The motivated community participation in every activity, the increasing number of project beneficiaries, and community members’ calls for further project development are evidence that the project was successful and that it has achieved its purpose with the consent of the locals.

Through capacity building workshops and new infrastructure, through the Community Learning Center and newly established organizational structures, locals are now able to protect their watershed and other natural resources by using their traditional belief systems in combination with learned scientific knowledge. The project has demonstrated successfully how local communities can become a major force in watershed protection.

Youth Environmental Leadership Project at Dongzhulin Monastery

Dongzhulin* Monastery is located on the upper reaches of the Jinsha River, in the Sichuan-Yunnan fault belt region at an elevation of 3000 meters above sea level. The Jinsha River cuts through the high mountains and valleys of the Hengduan Mountains, forming this region’s characteristic hot and dry climate. The Dongzhulin Monastery is located in one of the most arid sections of the Jinsha River basin. The combination of intense sunshine with very little and seasonal rainfall has led to very poor soil quality in the already thin soil layer. During the rainy summer months, soil erosion due to rainfall is an extremely serious problem.

The Qinghai-Tibet plateau has many fragile ecosystems that are in need of protection, and for a large portion of the local population, conservation is a part of their belief system. However, due to development caused by urbanization, adherence to traditional beliefs is on the decline, and environmental problems are becoming increasingly serious.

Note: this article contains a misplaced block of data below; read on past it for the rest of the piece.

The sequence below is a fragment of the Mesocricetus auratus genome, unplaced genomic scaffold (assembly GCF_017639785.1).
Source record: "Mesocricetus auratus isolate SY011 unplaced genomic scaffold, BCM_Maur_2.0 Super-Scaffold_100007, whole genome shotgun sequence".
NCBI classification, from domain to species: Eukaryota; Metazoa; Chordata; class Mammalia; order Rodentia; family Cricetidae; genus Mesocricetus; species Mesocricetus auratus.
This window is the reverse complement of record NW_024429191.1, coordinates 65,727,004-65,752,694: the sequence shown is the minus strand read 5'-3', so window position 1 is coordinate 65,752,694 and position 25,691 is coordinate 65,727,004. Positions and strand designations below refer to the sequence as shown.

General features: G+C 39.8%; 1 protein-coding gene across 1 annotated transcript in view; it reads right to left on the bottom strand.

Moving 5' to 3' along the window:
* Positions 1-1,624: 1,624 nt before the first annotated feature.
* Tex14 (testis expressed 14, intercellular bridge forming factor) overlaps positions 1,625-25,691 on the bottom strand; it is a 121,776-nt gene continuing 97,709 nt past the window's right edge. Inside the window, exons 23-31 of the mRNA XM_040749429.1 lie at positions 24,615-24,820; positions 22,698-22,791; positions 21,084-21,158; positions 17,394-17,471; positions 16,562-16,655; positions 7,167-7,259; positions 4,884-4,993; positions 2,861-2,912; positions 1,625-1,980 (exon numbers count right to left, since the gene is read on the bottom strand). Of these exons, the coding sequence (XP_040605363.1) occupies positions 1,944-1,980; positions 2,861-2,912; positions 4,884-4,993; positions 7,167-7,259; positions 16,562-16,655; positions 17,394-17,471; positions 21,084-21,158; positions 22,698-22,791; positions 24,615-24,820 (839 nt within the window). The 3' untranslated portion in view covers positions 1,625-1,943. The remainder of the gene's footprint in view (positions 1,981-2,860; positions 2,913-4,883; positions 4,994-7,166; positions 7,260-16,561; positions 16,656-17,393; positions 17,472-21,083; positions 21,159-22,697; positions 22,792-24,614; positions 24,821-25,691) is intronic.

To address this, the Dongzhulin Monastery has been working for years to integrate promoting traditional Tibetan cultural heritage and religious beliefs with advocating for environmental conservation. With the support of the NGS Air and Water Conservation Fund and SISC, the monastery has utilized the sermons by Living Buddha as an opportunity to reach out to society and bring information about environmental protection to local people.


Planting and protecting trees has long been an important component of the Dongzhulin Monastery’s daily efforts, and the pine forest outside the walls of the monastery is a testament to the monks’ many years of hard work.

NGS Youth Environmental Leadership Project has created a platform for the young monks at Dongzhulin Monastery to learn that their own activities can be the driving force for change and progress. From 2014 to 2015, 30 young monks from ages 12-25 participated in the project. Guided by project teachers, the students completed 10 smaller environmental protection projects that addressed environmental education in the community.

Today, the Buddhist concept of protecting life extends to engaging in activities that influence others and bring about a positive change.

* “Dongzhu” means “beneficial to all”. With over 300 years of history, Dongzhulin Monastery is one of the 13 largest monasteries in the Tibetan region and has enormous influence within the local Tibetan community.